Ford: UAW deal hikes annual costs less than 1 pct

October 23, 2011 - 9:46 AM

DETROIT (AP) — A new contract between Ford Motor Co. and the United Auto Workers union will raise the automaker's labor costs by less than 1 percent a year, reaching a company goal of holding the costs steady, executives said Thursday.

The four-year deal will raise costs by $280 million this year and around $80 million per year after that, but the increases will be offset by increased factory efficiency, other wage and benefit changes, and by hiring more workers at lower wages, the executives told reporters and industry analysts.

Ford's 41,000 union workers approved the contract Wednesday. They won't get annual pay raises but will get $6,000 signing bonuses and about $3,750 in profit sharing this year.

The deal also sets Ford up for a credit rating increase to investment grade status, and it opens the door to a possible dividend on the company's common shares, although Ford isn't ready to announce anything, Chief Financial Officer Lewis Booth said. Investment grade status would lower the company's borrowing costs.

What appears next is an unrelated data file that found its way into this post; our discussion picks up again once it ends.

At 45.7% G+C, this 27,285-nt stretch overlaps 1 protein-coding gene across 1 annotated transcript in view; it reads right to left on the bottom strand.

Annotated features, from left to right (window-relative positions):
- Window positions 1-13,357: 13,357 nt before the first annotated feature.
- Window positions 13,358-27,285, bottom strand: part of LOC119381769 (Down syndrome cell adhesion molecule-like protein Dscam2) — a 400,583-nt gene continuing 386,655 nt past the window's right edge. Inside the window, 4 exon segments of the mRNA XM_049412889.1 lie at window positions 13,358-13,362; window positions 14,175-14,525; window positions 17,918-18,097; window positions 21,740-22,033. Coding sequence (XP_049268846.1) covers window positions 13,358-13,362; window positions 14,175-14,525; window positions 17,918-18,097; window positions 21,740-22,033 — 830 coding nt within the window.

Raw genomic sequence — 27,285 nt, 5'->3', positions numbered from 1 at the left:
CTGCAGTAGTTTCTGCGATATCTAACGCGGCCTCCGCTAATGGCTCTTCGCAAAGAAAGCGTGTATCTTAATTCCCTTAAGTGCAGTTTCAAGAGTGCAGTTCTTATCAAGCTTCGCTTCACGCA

"We think this will be favorably received because of the competitiveness of the settlement," Booth said on a conference call with reporters and industry analysts.

Ford also expects to add 5,750 jobs, mainly by adding shifts at factories that make cars and trucks which are selling well. New hires will get pay raises, but they'll still make about half the wages of longtime UAW workers.

Costs this year are expected to be higher because Ford must pay the signing bonuses and profit-sharing based on the company's first-half performance, but they'll drop in the final three years of the contract, the company said.

John Fleming, the company's vice president of global manufacturing and labor affairs, said the union agreed to shift changes that will let Ford use its factories for more hours per week. Those changes should cut the cost increases so they are minimal, he said.

Ford shares added a penny to $11.57 per share in morning trading.